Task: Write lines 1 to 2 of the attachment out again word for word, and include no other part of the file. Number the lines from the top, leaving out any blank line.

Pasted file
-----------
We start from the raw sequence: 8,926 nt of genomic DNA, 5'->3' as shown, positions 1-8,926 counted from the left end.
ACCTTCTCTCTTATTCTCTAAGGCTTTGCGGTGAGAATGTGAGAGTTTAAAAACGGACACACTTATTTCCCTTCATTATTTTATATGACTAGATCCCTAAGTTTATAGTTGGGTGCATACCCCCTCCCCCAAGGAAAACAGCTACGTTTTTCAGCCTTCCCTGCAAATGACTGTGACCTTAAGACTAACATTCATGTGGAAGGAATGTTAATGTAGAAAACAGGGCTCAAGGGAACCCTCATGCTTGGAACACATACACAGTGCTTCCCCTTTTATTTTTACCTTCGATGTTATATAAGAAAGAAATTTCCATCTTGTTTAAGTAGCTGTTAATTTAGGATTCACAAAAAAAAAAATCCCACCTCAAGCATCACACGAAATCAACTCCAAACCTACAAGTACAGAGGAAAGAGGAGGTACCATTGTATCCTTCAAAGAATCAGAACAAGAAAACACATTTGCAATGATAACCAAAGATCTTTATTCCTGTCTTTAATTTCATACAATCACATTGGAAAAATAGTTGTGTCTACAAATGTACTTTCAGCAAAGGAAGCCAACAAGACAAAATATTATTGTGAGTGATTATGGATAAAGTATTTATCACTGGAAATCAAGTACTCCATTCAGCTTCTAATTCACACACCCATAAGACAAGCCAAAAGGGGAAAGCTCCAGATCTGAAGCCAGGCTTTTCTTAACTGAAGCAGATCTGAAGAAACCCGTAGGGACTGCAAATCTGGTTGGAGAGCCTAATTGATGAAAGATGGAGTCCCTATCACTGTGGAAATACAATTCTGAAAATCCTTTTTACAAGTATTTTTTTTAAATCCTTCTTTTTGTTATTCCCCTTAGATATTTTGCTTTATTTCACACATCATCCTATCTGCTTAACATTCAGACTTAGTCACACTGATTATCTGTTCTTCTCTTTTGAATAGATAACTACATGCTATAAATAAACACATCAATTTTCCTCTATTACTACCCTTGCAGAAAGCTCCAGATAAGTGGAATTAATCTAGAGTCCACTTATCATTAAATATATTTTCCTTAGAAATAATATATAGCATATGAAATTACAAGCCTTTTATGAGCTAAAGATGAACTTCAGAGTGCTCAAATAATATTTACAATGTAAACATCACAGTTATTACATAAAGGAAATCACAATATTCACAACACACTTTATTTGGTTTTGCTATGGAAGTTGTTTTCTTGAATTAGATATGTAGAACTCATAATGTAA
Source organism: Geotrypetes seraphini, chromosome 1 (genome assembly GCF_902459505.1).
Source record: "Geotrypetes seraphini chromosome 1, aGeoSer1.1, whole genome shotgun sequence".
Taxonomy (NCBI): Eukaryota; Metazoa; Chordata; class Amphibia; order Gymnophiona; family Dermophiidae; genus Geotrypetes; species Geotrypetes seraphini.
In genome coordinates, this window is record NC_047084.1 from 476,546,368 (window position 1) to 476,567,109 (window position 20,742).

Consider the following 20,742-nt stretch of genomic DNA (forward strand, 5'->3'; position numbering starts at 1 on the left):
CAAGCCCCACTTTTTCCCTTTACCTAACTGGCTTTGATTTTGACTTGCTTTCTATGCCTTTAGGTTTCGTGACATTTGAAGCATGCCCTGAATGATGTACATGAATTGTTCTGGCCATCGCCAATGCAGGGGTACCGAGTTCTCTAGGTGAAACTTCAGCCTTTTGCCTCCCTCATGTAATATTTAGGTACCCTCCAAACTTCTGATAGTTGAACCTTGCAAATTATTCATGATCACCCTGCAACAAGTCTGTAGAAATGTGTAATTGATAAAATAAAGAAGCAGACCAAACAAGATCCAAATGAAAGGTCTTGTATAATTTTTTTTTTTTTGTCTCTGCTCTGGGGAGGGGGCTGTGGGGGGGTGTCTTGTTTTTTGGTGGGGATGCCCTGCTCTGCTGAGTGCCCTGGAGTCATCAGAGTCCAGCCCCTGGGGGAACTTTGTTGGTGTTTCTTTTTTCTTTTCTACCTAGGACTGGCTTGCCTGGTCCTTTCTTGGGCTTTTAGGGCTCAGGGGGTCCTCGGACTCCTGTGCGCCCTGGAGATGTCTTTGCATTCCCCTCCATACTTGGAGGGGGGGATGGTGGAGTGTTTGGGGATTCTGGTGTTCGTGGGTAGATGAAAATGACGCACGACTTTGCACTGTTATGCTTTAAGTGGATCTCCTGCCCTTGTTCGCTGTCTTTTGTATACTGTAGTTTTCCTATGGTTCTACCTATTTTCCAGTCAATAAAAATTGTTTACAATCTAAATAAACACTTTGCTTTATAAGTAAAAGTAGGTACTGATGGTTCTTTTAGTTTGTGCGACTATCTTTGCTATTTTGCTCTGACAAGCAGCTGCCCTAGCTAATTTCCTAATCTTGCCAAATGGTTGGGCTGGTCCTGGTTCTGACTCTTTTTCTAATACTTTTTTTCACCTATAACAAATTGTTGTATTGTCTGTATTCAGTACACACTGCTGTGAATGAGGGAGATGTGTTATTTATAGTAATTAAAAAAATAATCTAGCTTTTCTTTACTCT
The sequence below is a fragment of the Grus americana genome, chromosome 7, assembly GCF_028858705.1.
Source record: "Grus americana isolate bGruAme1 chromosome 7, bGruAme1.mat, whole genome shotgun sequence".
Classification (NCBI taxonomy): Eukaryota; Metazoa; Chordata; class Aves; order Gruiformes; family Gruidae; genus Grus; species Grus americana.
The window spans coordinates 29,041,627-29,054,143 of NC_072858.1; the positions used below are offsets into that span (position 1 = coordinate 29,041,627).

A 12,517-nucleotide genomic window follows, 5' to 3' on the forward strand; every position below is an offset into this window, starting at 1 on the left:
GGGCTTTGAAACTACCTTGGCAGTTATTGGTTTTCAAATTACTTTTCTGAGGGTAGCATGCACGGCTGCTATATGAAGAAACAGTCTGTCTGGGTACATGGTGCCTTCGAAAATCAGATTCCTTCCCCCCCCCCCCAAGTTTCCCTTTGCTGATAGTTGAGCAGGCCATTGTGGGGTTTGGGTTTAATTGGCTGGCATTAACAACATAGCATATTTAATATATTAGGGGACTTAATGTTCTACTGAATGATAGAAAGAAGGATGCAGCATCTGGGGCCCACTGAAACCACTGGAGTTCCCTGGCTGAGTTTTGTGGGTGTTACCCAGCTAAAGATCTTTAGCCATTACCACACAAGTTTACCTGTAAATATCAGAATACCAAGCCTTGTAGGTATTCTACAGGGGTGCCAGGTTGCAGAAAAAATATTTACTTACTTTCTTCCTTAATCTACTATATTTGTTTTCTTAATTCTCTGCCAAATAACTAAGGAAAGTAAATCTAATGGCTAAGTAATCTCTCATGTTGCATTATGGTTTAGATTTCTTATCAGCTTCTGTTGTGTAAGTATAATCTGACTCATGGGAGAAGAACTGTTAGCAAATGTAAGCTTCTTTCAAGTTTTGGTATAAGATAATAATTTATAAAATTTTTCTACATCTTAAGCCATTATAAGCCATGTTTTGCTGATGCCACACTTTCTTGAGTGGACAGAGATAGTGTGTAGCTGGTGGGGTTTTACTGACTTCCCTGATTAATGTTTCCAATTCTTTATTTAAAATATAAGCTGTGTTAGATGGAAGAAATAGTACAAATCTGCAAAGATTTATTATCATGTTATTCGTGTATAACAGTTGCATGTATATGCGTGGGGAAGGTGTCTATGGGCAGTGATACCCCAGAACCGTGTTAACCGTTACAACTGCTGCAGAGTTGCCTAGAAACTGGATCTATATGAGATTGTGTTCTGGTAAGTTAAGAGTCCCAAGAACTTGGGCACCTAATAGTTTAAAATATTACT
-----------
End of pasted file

We start from the raw sequence: 8,926 nt of genomic DNA, 5'->3' as shown, positions 1-8,926 counted from the left end.
ACCTTCTCTCTTATTCTCTAAGGCTTTGCGGTGAGAATGTGAGAGTTTAAAAACGGACACACTTATTTCCCTTCATTATTTTATATGACTAGATCCCTAAGTTTATAGTTGGGTGCATACCCCCTCCCCCAAGGAAAACAGCTACGTTTTTCAGCCTTCCCTGCAAATGACTGTGACCTTAAGACTAACATTCATGTGGAAGGAATGTTAATGTAGAAAACAGGGCTCAAGGGAACCCTCATGCTTGGAACACATACACAGTGCTTCCCCTTTTATTTTTACCTTCGATGTTATATAAGAAAGAAATTTCCATCTTGTTTAAGTAGCTGTTAATTTAGGATTCACAAAAAAAAAAATCCCACCTCAAGCATCACACGAAATCAACTCCAAACCTACAAGTACAGAGGAAAGAGGAGGTACCATTGTATCCTTCAAAGAATCAGAACAAGAAAACACATTTGCAATGATAACCAAAGATCTTTATTCCTGTCTTTAATTTCATACAATCACATTGGAAAAATAGTTGTGTCTACAAATGTACTTTCAGCAAAGGAAGCCAACAAGACAAAATATTATTGTGAGTGATTATGGATAAAGTATTTATCACTGGAAATCAAGTACTCCATTCAGCTTCTAATTCACACACCCATAAGACAAGCCAAAAGGGGAAAGCTCCAGATCTGAAGCCAGGCTTTTCTTAACTGAAGCAGATCTGAAGAAACCCGTAGGGACTGCAAATCTGGTTGGAGAGCCTAATTGATGAAAGATGGAGTCCCTATCACTGTGGAAATACAATTCTGAAAATCCTTTTTACAAGTATTTTTTTTAAATCCTTCTTTTTGTTATTCCCCTTAGATATTTTGCTTTATTTCACACATCATCCTATCTGCTTAACATTCAGACTTAGTCACACTGATTATCTGTTCTTCTCTTTTGAATAGATAACTACATGCTATAAATAAACACATCAATTTTCCTCTATTACTACCCTTGCAGAAAGCTCCAGATAAGTGGAATTAATCTAGAGTCCACTTATCATTAAATATATTTTCCTTAGAAATAATATATAGCATATGAAATTACAAGCCTTTTATGAGCTAAAGATGAACTTCAGAGTGCTCAAATAATATTTACAATGTAAACATCACAGTTATTACATAAAGGAAATCACAATATTCACAACACACTTTATTTGGTTTTGCTATGGAAGTTGTTTTCTTGAATTAGATATGTAGAACTCATAATGTAA